A more formal way of putting this point would be to argue for Rawlsian reflective equilibrium. The fact that a theory conflicts with our intuitions is a reason for thinking carefully about the theory, but it's an open question whether we should therefore ditch or modify the theory or our intuitions.

matt: certainly errors in

matt: certainly errors in premises are not the only source of counterintuitive conclusions, but they are one source. And I'd say your utilitarian example *does* point to a premise error: namely, the premise that utilitarianism is the right notion of the good.

Academician: yes, that's quite similar. David Friedman, IIRC, also put forth this idea in an essay whose name escapes me now.

Jim: a good point, thanks.

Nick, this is excellent. I'd

Nick, this is excellent. I'd add one modification. I think it is perfectly possible for some people some of the time to know better how someone else should choose to live their lives than they do. I think that I was right that one of my brothers should not have committed a million dollars in credit-card fraud, for example. I think my other brother was right that I should have finished college.

The problem is that you can always, in principle, be wrong about the best choice. If I'm wrong about a choice for my own life, the consequences fall on me. If I'm wrong about a choice for someone else's life, the consequences fall on - them.

This is itself, I hope, clearly problematic. And if we believe that consequences are educational, it's also perverse. The negative reinforcement I get from fvcking up someone else's life is so attenuated as to inspire doubt that I'll be motivated to learn much from it at all.

Jack- Democracy and

Jack-

Democracy and libertarian political beliefs are not necessarily in conflict, but rather the idea that large swaths of our lives and society should be governed by some sort of majoritarian/plural political process (democracy broadly defined) is opposed to a general liberal/libertarian belief in (a) self-government and (b) evolved, spontaneous order reflecting the particular circumstances of space and time for different groups of individuals.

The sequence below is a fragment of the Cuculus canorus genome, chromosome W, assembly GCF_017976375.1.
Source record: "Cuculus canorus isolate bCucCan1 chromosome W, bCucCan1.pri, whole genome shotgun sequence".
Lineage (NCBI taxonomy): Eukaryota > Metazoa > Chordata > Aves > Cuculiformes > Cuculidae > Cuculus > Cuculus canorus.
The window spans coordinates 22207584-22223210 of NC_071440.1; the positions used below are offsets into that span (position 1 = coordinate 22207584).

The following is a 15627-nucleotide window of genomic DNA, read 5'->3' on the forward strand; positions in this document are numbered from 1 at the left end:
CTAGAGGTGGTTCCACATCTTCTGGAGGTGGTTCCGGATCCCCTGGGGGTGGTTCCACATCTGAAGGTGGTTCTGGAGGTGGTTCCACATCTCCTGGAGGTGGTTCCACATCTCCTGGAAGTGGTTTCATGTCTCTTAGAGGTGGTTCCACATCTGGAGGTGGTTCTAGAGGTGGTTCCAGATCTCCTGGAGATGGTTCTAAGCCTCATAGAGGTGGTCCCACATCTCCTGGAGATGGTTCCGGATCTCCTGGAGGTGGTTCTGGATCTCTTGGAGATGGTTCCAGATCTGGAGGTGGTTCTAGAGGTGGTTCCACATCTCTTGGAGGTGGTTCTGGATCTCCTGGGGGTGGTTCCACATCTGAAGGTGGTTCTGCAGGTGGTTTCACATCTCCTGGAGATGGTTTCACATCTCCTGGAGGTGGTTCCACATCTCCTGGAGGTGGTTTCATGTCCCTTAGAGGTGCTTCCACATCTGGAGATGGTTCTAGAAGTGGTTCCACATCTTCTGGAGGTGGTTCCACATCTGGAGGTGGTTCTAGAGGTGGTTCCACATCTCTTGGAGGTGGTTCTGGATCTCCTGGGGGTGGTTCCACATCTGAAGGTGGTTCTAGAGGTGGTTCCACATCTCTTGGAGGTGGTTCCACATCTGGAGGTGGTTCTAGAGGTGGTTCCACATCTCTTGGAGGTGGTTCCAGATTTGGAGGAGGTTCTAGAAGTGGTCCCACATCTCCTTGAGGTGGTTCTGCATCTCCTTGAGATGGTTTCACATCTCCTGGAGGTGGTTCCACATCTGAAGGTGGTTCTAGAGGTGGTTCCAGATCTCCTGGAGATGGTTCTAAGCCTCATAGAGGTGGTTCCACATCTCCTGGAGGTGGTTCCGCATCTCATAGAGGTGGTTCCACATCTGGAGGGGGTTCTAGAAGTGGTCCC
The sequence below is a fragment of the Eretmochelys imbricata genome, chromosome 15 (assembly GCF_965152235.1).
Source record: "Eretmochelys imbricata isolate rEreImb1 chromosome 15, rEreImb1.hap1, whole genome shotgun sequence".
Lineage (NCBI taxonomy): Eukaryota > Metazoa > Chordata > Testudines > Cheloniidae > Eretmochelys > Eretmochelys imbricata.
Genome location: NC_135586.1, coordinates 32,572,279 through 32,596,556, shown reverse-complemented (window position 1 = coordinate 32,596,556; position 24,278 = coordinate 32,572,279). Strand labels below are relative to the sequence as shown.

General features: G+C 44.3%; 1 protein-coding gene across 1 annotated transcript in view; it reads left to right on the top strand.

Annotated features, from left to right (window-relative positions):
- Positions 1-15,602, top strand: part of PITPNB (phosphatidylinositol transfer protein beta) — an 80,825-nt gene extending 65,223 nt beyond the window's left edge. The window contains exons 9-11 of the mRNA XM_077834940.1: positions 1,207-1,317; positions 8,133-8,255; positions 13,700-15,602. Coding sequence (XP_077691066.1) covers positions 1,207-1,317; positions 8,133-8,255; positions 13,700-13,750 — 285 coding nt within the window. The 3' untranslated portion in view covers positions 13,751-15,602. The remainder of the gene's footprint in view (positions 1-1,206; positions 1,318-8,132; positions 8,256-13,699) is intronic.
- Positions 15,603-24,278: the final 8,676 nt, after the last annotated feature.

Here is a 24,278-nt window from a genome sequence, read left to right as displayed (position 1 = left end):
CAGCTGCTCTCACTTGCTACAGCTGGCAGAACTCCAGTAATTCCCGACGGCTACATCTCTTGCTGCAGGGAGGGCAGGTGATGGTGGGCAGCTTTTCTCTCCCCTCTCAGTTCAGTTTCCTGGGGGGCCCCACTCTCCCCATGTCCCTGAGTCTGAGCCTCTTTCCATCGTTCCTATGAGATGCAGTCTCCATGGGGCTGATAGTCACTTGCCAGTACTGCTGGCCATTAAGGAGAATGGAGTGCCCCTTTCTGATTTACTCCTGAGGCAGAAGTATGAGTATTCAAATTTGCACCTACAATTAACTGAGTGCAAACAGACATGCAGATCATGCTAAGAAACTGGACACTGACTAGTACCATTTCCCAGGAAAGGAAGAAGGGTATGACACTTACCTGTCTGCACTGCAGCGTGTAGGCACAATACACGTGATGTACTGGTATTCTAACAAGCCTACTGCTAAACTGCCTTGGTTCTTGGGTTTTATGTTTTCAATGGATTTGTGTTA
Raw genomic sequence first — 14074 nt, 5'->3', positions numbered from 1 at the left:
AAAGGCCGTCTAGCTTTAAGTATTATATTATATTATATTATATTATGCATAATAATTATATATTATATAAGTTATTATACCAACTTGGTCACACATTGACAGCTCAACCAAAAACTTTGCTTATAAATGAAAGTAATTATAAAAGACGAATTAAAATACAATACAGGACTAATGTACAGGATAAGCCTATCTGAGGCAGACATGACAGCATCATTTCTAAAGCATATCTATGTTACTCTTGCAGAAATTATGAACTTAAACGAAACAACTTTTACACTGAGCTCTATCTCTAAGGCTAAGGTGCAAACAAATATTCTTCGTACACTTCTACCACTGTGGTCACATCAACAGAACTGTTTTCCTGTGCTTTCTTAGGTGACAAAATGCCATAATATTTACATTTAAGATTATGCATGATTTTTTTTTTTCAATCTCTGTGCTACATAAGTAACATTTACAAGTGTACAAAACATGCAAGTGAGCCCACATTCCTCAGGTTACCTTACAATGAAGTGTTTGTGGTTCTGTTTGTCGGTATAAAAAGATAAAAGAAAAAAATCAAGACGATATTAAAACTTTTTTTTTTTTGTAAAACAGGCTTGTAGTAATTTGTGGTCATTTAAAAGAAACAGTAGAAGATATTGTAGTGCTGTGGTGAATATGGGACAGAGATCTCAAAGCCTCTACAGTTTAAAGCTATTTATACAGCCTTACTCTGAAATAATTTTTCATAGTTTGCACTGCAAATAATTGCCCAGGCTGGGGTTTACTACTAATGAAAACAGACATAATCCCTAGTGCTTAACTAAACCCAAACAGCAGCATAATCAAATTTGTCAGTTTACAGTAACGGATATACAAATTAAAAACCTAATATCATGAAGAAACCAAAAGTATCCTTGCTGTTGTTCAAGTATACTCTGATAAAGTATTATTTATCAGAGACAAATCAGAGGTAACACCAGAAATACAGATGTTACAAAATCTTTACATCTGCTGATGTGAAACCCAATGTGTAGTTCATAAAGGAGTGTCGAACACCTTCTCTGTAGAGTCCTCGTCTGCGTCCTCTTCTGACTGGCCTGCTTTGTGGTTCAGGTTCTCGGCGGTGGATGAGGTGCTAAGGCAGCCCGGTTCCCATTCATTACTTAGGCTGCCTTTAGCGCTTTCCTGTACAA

When democracy flows from the liberal impulse (that for the sticky, high level meta questions that are left to political processes, the way to best resolve them is by some sort of large scale consent process) then that's fine, but the flip side of democracy is to embolden & encourage majoritarian thinking, such that whomever has the most votes gets to "rule", as in impose a certain order on the people with the minority position, which is surely an illiberal impulse. That democracy per se has no defense against that sort of illiberality is a reason for criticism (though for sure, any political system has this defect, but that is part of the general liberal critique of politics & power)

No, Jack, thank you for the

No, Jack, thank you for the compliments and thoughtful commentary.

First off, I just discovered

First off, I just discovered this blog and I can't believe it exists. As a former editorial page editor for a daily newspaper, I would have loved to print letters and commentaries as thoughtful and articulate as these entries. You know, the mainstream media thinks the threat from blogs is that they are going to dumb down and cheapen publication communication...

Second, to Nick's point about fallibilism, a question: Don't most pragmatists start with this point and reach a completely different political result (i.e. a fallibilistic position entails a preference for a deomcratic regime)?

Nick writes:
The fallibilist premise is simple: human beings are imperfect and are in particular too imperfect to judge well, individually or collectively, how to order other people’s lives. You might call it “militant humility” instead, or the “no-angels-in-the-form-of-kings” thesis to tip the hat to Jefferson. It’s clear, I think, how this leads to libertarian political beliefs.

Peirce argued that a "militant humility" should lead to a definition of truth that is constructivist -- that in science or any other discipline, because of the propensity of one to be wrong, the opinion of many provides a better answer than the opinion of one. So in that case, I may know better than anyone else what's best for me -- or I may not (as Jim Henley notes). Thus a functional democracy, in which many people make the rules that I live by, should provide a better answer than either the dictator or the anarchist.

Recognizing that a defense of democracy here may not be welcome here (nor do I feel compelled or particularly able to mount such a defense), I reiterate that this is a question -- wouldn't fallibilism lead to democracy?

Thanks,